New York regulators approved significantly lower electric and gas rate increases than Consolidated Edison Co. of New York Inc. requested in a settlement that included provisions to mitigate climate change.
The New York Public Service Commission, or PSC, said the three-year rate plan represents a "more favorable" deal for ratepayers than ConEd initially proposed.
The settlement also advances New York's climate goals by discontinuing incentives to switch from oil to gas service, approving a more aggressive approach to managing gas leaks, and promoting electrification and alternatives to "traditional infrastructure investment," the PSC said.
The settlement authorizes ConEd to spend $700 million over three years on energy efficiency programs, the company said in a statement. The company will also offer rebates for geothermal heat pumps, high-efficiency appliances and electric vehicle chargers, and it intends to develop a plan to manage climate change risk.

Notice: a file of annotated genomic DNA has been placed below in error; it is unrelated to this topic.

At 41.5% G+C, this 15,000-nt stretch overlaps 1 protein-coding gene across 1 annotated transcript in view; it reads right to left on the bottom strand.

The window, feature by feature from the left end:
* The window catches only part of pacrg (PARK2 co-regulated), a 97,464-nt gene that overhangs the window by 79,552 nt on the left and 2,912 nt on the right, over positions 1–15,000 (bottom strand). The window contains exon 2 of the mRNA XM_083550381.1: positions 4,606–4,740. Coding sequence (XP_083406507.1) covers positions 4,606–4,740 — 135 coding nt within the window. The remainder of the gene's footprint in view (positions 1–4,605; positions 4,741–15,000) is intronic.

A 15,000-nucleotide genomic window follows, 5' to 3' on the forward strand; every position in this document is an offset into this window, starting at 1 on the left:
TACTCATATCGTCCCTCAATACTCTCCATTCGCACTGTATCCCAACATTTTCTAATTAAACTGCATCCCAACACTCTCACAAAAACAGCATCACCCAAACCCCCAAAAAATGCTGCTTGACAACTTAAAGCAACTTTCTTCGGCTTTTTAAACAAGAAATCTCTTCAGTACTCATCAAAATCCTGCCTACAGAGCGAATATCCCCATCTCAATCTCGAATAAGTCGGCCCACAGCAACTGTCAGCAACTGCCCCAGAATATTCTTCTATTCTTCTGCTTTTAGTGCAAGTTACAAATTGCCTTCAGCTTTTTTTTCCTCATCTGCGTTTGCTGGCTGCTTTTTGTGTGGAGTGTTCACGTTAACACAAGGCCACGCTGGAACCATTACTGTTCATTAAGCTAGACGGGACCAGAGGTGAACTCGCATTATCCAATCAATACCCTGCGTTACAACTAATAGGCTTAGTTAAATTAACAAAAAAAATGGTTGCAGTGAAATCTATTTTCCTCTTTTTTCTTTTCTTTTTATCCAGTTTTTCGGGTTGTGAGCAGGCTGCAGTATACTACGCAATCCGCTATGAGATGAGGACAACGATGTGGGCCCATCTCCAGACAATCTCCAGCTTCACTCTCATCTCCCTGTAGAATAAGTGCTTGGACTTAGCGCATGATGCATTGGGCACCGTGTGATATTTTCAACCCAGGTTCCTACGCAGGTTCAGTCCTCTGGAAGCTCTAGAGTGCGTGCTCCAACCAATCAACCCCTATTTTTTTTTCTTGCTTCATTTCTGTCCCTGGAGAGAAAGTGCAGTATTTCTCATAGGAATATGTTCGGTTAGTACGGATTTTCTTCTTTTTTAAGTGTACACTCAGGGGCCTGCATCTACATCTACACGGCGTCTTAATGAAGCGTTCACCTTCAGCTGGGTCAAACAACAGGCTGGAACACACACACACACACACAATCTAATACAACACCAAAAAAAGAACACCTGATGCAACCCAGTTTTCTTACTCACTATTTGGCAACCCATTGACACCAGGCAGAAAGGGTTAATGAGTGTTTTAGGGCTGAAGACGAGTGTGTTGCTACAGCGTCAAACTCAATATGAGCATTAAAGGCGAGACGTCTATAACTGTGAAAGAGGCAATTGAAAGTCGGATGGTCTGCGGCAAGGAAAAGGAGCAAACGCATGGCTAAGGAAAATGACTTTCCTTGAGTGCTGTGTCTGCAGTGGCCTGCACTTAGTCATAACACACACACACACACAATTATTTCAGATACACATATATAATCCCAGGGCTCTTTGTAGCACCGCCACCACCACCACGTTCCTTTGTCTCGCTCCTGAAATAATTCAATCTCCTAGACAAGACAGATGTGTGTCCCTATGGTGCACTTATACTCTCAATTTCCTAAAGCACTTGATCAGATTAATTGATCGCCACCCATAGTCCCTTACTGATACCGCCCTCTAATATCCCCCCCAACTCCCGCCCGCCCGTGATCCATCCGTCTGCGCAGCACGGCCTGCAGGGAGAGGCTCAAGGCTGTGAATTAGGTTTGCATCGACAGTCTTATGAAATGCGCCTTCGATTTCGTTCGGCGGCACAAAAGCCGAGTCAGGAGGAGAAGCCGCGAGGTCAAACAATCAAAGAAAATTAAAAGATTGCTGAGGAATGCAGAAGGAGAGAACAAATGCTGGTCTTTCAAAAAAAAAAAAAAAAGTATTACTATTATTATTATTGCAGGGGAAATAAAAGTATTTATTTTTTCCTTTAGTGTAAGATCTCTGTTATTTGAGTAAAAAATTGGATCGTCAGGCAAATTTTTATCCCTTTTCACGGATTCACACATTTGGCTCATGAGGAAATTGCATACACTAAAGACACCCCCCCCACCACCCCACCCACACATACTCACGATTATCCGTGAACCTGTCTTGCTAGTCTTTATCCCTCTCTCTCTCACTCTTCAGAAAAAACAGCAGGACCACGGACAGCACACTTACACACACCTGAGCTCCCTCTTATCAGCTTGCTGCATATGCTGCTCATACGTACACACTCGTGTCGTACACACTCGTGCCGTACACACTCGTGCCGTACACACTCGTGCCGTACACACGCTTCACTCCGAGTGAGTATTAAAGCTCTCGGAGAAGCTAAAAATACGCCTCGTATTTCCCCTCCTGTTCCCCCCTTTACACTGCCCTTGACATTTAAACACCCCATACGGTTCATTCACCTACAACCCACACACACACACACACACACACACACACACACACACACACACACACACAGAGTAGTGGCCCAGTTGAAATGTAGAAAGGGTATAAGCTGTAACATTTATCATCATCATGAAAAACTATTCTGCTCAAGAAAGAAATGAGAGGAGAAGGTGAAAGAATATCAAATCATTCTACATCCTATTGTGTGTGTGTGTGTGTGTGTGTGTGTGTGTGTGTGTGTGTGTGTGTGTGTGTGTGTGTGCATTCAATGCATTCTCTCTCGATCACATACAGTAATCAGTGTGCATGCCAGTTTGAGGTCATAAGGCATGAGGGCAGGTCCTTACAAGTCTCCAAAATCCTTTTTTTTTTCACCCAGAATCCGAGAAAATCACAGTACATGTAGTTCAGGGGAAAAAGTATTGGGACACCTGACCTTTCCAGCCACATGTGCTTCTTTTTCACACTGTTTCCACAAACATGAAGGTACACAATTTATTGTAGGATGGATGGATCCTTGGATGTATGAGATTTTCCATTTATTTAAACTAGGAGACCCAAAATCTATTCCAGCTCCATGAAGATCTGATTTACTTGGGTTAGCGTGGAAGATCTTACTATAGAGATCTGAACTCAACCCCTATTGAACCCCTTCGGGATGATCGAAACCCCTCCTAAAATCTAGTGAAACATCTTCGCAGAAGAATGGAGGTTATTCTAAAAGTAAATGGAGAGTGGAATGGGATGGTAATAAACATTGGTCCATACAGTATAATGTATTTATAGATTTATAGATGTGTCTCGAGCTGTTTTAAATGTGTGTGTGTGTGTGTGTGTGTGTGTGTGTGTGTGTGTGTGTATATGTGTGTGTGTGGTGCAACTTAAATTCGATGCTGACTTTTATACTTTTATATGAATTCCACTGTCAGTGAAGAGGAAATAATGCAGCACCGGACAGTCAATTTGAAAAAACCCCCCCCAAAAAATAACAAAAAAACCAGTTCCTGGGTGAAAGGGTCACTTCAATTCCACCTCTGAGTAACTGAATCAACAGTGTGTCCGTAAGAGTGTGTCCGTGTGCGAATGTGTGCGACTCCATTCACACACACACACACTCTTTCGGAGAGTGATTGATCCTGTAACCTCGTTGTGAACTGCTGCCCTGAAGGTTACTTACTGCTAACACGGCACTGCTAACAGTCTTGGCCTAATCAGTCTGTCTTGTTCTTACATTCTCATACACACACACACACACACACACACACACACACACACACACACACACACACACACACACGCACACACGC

The commission approved a $113.3 million electric rate increase, or a 3.1% increase, in the first year; a $370.3 million increase, or 3.8%, in the second year; and a $326.4 million increase, or 3.3%, in the third year. ConEd had requested an electric revenue increase of $485 million, or 4.6%. The PSC said ConEd's requested increase would have worked out to 7%, considering $178 million of expiring customer credits.
The PSC approved a $47.2 million increase, or 6.7%, in first-year gas rates; a $176.3 million increase, or 7.3%, in the second year; and a $170.3 million hike, or 6.5%, in the third year. The utility sought a rise in gas revenues of $210 million, or 9.1%, which the PSC said would be a 14% increase when factoring in $102 million of expiring gas customer credits.
The settlement comes just days after ConEd announced further efforts to reduce gas use amid an ongoing moratorium on new gas hookups in much of supply-constrained Westchester County, N.Y.